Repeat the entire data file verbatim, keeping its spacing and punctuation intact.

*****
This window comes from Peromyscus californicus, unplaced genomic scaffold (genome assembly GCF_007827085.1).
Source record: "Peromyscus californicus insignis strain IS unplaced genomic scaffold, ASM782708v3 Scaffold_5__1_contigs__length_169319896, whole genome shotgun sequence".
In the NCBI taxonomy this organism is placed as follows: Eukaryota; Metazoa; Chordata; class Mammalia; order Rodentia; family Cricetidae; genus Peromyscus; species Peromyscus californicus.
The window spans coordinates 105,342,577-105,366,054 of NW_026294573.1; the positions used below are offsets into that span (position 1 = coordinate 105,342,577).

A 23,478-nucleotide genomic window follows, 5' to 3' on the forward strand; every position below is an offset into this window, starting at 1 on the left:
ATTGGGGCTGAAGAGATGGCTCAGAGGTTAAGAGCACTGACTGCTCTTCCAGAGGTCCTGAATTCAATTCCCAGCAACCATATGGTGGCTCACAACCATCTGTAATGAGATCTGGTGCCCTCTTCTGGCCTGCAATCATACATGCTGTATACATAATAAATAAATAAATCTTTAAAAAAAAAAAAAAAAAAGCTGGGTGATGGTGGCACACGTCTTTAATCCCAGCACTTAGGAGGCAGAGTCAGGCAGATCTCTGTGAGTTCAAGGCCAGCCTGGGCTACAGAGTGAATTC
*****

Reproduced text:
This window comes from Peromyscus californicus, unplaced genomic scaffold (genome assembly GCF_007827085.1).
Source record: "Peromyscus californicus insignis strain IS unplaced genomic scaffold, ASM782708v3 Scaffold_5__1_contigs__length_169319896, whole genome shotgun sequence".
In the NCBI taxonomy this organism is placed as follows: Eukaryota; Metazoa; Chordata; class Mammalia; order Rodentia; family Cricetidae; genus Peromyscus; species Peromyscus californicus.
The window spans coordinates 105,342,577-105,366,054 of NW_026294573.1; the positions used below are offsets into that span (position 1 = coordinate 105,342,577).

A 23,478-nucleotide genomic window follows, 5' to 3' on the forward strand; every position below is an offset into this window, starting at 1 on the left:
ATTGGGGCTGAAGAGATGGCTCAGAGGTTAAGAGCACTGACTGCTCTTCCAGAGGTCCTGAATTCAATTCCCAGCAACCATATGGTGGCTCACAACCATCTGTAATGAGATCTGGTGCCCTCTTCTGGCCTGCAATCATACATGCTGTATACATAATAAATAAATAAATCTTTAAAAAAAAAAAAAAAAAAGCTGGGTGATGGTGGCACACGTCTTTAATCCCAGCACTTAGGAGGCAGAGTCAGGCAGATCTCTGTGAGTTCAAGGCCAGCCTGGGCTACAGAGTGAATTC